Erb's Palsy/ Brachial Plexus

Erb’s Palsy, also referred to as Brachial Plexus Birth Palsy, is an often preventable nerve injury that can occur during the birthing process. After the head has been delivered the newborn’s shoulder can get caught on the mother’s pelvic bone, a condition called Shoulder Dystocia. If the medical provider applies excessive pressure to the baby’s head when shoulder dystocia is encountered, damage can be caused to the bundle of nerves called the Brachial Plexus.
Injury to these nerves can affect the upper portion of the arm and can cause loss of movement to the baby’s hand muscles and shoulders.

While some brachial plexus injuries heal without treatment, many require extensive treatment or surgery and some children may sustain life-long problems depending on the nature and the extent of the damage.

Potential Risk Factors for Shoulder Dystocia:

  • Prolonged labor

  • The mother is a diabetic, gestational or otherwise

  • The mother is short or small and may have a small pelvis

  • The mother is of advanced maternal age

  • The mother is obese

  • Above-normal weight gain during pregnancy

  • Macrosomia – newborn with anticipated excessive birth weight

  • Pregnancy extending beyond 40 weeks

  • Instance of shoulder dystocia in previous deliveries

If shoulder dystocia is encountered during a delivery, there are several things a medical provider can do to dislodge the impacted shoulder such as performing a McRobert’s Maneuver or a Wood’s Corkscrew maneuver, making an episiotomy, applying suprapubic pressure, or attempting to deliver the posterior arm.

Brachial Plexus Symptoms
 

The brachial plexus nerves can be bruised, stretched or torn and symptoms can vary widely including:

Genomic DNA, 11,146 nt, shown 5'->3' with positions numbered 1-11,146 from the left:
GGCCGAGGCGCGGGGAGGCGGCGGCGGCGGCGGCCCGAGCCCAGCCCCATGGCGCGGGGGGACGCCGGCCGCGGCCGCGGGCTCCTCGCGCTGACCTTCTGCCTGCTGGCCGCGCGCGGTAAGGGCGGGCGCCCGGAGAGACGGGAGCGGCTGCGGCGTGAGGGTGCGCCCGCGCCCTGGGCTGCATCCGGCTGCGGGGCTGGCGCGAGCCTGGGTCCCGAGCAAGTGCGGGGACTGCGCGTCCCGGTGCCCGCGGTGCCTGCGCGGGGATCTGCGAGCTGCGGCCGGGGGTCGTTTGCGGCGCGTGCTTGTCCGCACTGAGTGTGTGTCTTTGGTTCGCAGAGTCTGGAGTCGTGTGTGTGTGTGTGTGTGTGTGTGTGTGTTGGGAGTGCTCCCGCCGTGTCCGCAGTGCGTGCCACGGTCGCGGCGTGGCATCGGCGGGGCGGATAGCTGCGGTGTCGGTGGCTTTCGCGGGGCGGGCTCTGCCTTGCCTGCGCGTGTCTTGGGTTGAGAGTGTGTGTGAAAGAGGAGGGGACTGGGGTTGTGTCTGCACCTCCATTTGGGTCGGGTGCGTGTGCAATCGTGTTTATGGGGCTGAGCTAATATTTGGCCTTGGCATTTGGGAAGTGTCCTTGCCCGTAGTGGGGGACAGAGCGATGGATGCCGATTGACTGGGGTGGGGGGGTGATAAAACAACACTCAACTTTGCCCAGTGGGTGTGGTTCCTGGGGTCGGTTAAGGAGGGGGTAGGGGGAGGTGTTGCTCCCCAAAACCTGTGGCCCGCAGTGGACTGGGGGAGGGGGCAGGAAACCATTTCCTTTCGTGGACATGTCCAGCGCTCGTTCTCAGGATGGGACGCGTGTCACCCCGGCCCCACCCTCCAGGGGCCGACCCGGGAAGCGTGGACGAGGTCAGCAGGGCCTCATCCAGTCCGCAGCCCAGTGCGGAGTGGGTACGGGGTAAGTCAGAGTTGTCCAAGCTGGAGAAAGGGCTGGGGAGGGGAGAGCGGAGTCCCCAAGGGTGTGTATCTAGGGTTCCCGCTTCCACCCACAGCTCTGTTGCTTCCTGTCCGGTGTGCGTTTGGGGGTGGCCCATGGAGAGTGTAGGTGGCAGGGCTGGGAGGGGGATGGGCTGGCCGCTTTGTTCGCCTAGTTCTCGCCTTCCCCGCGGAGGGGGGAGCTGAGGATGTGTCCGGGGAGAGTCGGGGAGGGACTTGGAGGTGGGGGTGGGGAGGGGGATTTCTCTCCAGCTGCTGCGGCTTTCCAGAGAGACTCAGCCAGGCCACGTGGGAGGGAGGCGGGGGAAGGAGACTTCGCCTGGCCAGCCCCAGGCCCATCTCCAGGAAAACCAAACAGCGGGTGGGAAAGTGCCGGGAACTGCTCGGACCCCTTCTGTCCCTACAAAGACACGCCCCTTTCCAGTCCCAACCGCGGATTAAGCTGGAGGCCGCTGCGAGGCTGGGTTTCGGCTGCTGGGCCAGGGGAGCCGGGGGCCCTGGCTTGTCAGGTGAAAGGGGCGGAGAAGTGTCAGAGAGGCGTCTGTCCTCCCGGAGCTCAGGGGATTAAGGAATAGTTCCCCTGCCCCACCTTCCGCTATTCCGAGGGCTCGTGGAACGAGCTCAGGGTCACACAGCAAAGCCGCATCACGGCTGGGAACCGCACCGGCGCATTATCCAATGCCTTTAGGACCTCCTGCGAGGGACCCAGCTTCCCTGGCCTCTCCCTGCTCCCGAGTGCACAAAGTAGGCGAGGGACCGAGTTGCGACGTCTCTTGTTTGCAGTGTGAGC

• Paralysis of the baby’s arm and hand
  • Partial or full loss of hand use or other extremities such as the elbow or shoulder
  • Stunted growth in the effected arm often continuing from the shoulder to the finger tips. (Thus one arm being smaller and weaker than the other).
  • Limp arm with a bent wrist and a turned forearm
  • Limp hand with immovable fingers Some movement in the arm, but limited control over the wrist and hand
  • Use of the hand with limited use of the shoulder or elbow
  • No muscle control over the affected area
  • Impaired movement in the hand with immovable fingers
  • Facial paralysis on the damaged side
  • Eyelid droop
  • Weakness or loss of feeling in the arm
  • A rotated and deformed wrist and arm
  • Arm flexed (bent) at elbow and held against body
  • Lack of muscle control over the affected area
  • Phrenic nerve damage (causing paralysis of the diaphragm)
  • Numbness of the arm
  • Brachial plexus injuries can affect the upper arm and lower arm. Another type of palsy, Klumpke’s Palsy, can also affect the hand.

Diagnosis and Treatments

Preliminary diagnosis may be based on the doctor or family noticing the symptoms listed above. Further tests may include an electromyogram (EMG) or a nerve conduction study (NCS).

The most common treatment methods are:

  • Physiotherapy
  • Occupational Therapy
  • Surgery
  • Hydro Therapy

The severity of the palsy injury will often dictate the available treatment options and the likelihood that the child’s injury will be permanent. It is important for parents to be actively involved in the treatment process so that the child can recover maximum function in the affected arm.

If your child has suffered from an injury which occurred during the birthing process, we want to hear your story. Our experienced birth injury attorneys will review the facts and assist you with your case from beginning to end. We know how to investigate and aggressively pursue medical malpractice claims and we will fight for your rights.

 

Contact the Law Offices of Stephen S. Weinstein, P.C.
for your free personal consultation today.

 
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